terest in pugilism, in the drama of the event, is were served b u ffet-sty le on a I co rt.u cto r and safety sage, who
not peculiar to ungodly men. A minister, if he is long tab le beautifully decorated I ««■•«■ th a t race suicide is what
with huge bouquets o f zennias and happens when s.oorting biood at
candid, would frequently confess that he has
m s and sprays o f color the wheel of a b o n zin : buggy tries
been following the pugilistic news, as a cham n ful astu au rtiu
tu m n leaves. T he n ex t m eet to beat a fa st train to a crossing
pionship fight approaches, with quite unclerical
ing will occur on the firs t M onday by a hair.
emotions, declares the Ashland newspaper.
in Novem ber.
Touching upon this very statement we remember
A s h l a n d S t u d y C l u b M o a ts
an illustrative instance.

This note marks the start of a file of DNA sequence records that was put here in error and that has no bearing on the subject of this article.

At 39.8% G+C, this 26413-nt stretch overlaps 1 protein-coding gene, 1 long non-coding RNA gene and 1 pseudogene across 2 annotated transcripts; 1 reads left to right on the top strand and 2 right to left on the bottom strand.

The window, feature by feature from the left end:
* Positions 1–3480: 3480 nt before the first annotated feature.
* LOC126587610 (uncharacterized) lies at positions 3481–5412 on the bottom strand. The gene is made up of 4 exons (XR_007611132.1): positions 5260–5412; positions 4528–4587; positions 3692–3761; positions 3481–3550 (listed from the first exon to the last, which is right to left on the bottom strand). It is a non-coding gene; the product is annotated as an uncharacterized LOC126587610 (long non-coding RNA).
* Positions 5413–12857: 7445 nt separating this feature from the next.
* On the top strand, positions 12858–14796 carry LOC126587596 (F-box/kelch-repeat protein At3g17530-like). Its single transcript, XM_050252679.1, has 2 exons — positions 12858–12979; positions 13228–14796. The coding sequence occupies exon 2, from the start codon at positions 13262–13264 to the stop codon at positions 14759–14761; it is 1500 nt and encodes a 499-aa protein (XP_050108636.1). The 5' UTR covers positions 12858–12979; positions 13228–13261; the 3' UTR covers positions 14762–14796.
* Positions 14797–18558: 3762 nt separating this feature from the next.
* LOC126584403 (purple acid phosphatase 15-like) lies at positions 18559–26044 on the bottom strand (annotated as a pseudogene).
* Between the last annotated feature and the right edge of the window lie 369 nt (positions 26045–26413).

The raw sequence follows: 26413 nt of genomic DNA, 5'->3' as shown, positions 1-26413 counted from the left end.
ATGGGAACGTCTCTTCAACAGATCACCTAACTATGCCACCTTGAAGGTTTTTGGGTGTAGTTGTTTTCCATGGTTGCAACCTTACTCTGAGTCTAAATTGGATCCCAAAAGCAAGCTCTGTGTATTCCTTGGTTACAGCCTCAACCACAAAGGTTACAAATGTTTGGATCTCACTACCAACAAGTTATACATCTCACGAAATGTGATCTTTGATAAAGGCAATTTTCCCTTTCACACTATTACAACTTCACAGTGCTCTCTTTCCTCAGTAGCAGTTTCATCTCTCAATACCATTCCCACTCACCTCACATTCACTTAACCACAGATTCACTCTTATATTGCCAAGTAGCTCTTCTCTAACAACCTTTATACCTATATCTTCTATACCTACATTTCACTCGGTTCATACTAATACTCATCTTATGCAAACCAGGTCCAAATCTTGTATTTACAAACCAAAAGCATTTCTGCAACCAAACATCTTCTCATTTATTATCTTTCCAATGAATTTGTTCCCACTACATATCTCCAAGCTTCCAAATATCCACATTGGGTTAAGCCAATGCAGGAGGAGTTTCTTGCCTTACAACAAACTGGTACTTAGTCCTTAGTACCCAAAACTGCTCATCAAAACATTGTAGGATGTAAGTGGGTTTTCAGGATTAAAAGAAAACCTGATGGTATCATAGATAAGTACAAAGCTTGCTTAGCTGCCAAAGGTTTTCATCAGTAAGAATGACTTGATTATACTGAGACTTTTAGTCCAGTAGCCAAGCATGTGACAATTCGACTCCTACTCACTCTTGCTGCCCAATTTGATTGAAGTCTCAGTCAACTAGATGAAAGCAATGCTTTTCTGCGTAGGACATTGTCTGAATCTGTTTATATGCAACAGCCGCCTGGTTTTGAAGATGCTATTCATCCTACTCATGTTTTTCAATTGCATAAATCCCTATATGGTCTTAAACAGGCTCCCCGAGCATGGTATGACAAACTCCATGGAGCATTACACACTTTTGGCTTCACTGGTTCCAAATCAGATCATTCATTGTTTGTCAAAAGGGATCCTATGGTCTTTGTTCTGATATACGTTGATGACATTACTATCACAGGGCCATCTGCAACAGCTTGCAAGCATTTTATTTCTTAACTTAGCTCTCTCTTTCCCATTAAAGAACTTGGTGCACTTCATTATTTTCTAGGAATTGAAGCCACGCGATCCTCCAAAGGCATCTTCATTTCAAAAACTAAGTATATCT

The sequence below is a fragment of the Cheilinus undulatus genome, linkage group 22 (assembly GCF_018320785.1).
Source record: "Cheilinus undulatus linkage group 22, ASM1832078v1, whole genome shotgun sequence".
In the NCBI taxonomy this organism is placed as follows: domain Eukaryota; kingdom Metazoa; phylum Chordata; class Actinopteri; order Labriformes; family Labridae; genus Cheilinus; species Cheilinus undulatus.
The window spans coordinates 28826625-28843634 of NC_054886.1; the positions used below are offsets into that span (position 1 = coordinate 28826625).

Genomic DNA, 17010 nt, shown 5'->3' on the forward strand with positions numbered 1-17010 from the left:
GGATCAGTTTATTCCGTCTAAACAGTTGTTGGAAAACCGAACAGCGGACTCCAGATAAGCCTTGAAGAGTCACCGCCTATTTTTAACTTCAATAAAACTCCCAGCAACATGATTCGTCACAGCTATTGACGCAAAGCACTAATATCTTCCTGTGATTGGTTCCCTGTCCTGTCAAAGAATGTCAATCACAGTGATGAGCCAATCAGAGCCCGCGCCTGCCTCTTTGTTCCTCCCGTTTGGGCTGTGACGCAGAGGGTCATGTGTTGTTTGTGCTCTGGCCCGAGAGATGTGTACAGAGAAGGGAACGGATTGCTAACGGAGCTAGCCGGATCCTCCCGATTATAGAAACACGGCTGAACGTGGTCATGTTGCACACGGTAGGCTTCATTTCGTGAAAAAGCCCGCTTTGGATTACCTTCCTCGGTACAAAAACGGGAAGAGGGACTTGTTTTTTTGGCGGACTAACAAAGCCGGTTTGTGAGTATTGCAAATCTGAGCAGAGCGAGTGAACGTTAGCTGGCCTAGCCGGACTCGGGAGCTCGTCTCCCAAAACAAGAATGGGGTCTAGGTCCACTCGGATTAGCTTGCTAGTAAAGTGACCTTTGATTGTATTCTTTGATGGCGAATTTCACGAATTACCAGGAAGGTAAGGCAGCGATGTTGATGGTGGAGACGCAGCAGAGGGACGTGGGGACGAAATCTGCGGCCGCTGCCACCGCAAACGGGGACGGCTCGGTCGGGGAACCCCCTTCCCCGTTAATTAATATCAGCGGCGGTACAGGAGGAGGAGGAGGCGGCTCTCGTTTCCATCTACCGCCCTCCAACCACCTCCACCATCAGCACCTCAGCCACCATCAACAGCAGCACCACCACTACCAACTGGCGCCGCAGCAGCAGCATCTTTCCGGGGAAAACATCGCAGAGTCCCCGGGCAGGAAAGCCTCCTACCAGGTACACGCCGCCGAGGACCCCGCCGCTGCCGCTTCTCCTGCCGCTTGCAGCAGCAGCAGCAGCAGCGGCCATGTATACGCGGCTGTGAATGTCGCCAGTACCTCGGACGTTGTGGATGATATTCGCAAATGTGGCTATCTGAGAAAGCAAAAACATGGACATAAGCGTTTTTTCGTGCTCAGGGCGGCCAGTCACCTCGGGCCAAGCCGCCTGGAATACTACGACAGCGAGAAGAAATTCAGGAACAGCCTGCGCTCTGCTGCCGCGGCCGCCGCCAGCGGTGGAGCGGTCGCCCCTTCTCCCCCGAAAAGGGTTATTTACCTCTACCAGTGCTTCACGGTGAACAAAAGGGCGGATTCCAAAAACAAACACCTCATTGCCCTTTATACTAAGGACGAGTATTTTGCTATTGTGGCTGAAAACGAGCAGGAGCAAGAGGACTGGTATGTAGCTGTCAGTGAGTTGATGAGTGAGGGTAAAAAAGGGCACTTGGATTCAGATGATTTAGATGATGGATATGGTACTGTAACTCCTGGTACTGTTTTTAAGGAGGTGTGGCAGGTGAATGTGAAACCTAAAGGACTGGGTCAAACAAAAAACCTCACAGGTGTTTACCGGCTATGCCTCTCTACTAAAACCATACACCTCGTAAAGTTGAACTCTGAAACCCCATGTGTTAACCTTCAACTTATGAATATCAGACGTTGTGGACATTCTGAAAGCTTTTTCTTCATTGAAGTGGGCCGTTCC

SAN F R A N C I S C O
The A shland S tudy Club m et
Back in the times when Jeffries was prepar M onday
aftern o o n a t th e home of
ing for the conflict with Johnson, and was ac
Mrs. Louis Dodge on th e Boule
corded the partisanship of millions who believed
that the heavyweight belt should be worn by a
The a fte rn o o n 's w ork proved
exceptionally p ro fitab le and in
white man, there was a mid-western minister
terestin g .
whose habit it was to drop into the country print
Mrs. Fred W agner had the m a
ing office and read the metropolitan exchanges.
jo r topic o f the afte rn o o n , instead
In his college days he had played football. Now
o f the usual review she gave a
all his ways were ordered and devout. Yet it was
very in stru ctiv e acco u n t o f the
Free Yellow Taxi
observed that invariably ho turned to the sports